I put my erotic self on hold because I couldn’t really integrate it into my whole person. It took fucking a lot of strange men (and a few strange women) for me to put it all into perspective.
And here’s what it all comes to, in my world: it’s cool if you only have sex with one person in your life if it works for you. It’s equally cool for you if you swing like Spiderman from one sex partner to another, one sex party to another, or whatever. It’s just not cool to tell me what’s mature or real or adult.
It’s my body, my mind, my life, and I’m going to rock it the way that I want to. And so should you.
And whether that means that you’re having orgasms by watching your lover sleep peacefully beside you or by having him rub your pussy with a live chicken while an NBA Forward has his way with your ass, or by the more realistic panoply of activities that rest in the spectrum in between, you’re good as long as you feel good before, during and after.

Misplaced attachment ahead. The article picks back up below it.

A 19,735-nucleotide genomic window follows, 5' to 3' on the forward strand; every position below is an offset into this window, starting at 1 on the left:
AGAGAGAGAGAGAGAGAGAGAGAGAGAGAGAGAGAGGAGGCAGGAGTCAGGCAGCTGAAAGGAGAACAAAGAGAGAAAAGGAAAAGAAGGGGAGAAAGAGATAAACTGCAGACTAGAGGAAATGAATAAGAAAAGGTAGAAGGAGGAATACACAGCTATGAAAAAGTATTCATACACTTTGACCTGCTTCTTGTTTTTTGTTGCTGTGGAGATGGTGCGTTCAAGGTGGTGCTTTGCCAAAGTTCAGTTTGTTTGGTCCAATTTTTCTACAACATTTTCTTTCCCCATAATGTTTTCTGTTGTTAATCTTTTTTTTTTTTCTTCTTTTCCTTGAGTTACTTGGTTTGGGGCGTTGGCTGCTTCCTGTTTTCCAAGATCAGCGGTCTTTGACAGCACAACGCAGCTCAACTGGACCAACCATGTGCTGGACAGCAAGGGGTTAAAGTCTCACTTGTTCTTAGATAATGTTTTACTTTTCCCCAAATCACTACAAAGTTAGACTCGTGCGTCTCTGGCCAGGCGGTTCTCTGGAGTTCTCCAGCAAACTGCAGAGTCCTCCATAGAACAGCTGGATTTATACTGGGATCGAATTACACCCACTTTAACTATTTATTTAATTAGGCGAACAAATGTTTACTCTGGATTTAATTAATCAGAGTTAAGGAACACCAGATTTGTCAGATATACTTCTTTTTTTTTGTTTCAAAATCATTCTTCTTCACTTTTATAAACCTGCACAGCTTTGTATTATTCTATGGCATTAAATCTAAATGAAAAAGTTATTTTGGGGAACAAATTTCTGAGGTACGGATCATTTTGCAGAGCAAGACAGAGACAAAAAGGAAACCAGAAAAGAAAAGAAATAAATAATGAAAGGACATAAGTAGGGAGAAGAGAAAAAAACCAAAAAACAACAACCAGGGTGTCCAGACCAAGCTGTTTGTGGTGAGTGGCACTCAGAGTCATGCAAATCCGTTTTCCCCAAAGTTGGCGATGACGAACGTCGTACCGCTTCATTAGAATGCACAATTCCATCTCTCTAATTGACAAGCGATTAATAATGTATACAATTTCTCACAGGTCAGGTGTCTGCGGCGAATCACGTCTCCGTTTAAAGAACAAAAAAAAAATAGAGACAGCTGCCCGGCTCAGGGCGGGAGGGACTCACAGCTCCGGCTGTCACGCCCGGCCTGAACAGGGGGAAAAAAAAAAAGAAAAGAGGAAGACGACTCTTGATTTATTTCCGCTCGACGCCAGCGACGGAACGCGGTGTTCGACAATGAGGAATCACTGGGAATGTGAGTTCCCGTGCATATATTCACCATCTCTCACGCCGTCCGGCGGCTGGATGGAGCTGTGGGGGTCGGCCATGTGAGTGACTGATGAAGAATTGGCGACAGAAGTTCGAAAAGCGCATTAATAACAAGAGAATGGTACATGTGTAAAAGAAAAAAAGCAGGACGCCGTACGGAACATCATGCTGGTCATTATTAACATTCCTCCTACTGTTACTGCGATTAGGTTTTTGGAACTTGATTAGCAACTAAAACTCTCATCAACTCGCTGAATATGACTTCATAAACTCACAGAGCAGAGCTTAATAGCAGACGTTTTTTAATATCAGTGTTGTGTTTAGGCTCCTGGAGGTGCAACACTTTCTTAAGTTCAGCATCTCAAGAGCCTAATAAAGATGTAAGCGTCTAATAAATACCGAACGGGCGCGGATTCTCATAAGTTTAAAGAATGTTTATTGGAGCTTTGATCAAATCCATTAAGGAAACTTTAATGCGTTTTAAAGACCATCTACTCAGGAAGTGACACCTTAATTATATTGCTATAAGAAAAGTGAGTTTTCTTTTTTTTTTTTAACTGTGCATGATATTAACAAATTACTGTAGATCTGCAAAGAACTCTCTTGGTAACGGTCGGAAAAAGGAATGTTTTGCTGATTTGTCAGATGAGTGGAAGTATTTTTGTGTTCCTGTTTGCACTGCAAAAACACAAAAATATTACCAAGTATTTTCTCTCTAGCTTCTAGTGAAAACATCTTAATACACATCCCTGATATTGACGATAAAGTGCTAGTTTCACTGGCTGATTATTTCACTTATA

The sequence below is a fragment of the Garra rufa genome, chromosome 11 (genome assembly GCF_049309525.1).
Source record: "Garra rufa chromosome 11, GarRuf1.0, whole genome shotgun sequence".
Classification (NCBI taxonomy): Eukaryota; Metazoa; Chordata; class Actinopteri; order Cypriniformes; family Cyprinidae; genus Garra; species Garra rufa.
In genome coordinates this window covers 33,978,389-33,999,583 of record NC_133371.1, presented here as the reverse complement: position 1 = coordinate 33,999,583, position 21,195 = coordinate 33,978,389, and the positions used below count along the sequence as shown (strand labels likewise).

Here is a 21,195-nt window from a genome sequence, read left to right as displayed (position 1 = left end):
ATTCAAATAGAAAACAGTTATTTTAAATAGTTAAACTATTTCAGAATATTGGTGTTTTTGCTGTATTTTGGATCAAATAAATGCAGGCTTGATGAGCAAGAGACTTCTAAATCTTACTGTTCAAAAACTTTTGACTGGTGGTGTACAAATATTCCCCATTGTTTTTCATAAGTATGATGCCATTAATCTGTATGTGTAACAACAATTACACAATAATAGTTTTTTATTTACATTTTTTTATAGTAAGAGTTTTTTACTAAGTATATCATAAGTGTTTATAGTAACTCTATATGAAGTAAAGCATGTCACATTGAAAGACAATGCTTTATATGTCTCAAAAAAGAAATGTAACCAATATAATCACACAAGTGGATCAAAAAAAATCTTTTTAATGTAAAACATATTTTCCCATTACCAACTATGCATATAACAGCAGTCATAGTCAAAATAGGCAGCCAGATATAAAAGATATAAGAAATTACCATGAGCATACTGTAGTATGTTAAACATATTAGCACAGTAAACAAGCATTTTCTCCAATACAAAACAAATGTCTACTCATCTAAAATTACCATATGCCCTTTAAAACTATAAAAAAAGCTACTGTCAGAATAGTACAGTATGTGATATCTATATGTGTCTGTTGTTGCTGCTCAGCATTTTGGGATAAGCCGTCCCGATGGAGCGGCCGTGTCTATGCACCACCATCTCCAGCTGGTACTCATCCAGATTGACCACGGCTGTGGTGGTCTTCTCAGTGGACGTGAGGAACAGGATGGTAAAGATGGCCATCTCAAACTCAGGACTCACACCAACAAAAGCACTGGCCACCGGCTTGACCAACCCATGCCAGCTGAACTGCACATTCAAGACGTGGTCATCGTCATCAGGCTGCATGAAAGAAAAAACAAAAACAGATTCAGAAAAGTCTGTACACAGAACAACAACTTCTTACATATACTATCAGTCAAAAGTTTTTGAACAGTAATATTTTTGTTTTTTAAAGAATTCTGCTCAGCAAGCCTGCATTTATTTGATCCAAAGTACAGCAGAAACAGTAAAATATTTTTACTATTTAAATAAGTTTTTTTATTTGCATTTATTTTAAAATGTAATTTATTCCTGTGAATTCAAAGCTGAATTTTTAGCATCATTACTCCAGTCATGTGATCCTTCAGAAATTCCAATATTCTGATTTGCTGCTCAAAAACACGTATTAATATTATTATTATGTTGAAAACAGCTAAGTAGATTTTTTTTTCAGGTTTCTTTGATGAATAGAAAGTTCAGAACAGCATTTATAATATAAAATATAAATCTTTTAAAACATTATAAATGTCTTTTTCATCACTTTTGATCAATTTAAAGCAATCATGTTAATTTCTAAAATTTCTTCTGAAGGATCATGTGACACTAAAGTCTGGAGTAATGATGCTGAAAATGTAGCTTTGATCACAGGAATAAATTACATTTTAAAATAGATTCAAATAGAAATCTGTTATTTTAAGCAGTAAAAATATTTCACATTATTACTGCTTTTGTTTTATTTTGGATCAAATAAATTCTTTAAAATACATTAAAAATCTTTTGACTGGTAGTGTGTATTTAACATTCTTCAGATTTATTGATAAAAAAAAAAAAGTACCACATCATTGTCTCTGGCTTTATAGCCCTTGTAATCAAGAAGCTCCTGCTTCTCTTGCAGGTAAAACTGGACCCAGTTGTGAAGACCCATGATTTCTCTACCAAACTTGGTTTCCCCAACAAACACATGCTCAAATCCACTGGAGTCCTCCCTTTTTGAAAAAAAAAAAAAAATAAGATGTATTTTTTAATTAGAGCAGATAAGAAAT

And even if you don’t always feel good—as I didn’t always during my experiences in SlutFest—you can take the opportunity to figure out what does make sense to you. And that is what real, adult sexuality is: learning who you are, what you like, what you want and being honest about it. And knowing that like anything else it’s probably, over the length of your life, going to change.
Sex is an inherently complicated activity. It is much more than the fitting of interlocking body parts together in copious manners of happy copulation. Sex has emotional, physical, cultural, spiritual and, apparently, intellectual ramifications of potentially fantastic proportions. Undoubtedly, these inherently high stakes of sex makes us want to impose limits, for limits give the appearance of safety.
However, as consenting adults, we have the right to define our sexual lives as we choose. And of course our activities need to be consensual and with other adults, and of course we must strive for honesty with others and with ourselves, and of course we must recognize that respect for self and others is baseline.
Outside of these boundaries, do it. Do it ‘till you’re satisfied. Whoever, however, or wherever you are.
White House. Outhouse. Doghouse. Or bathhouse.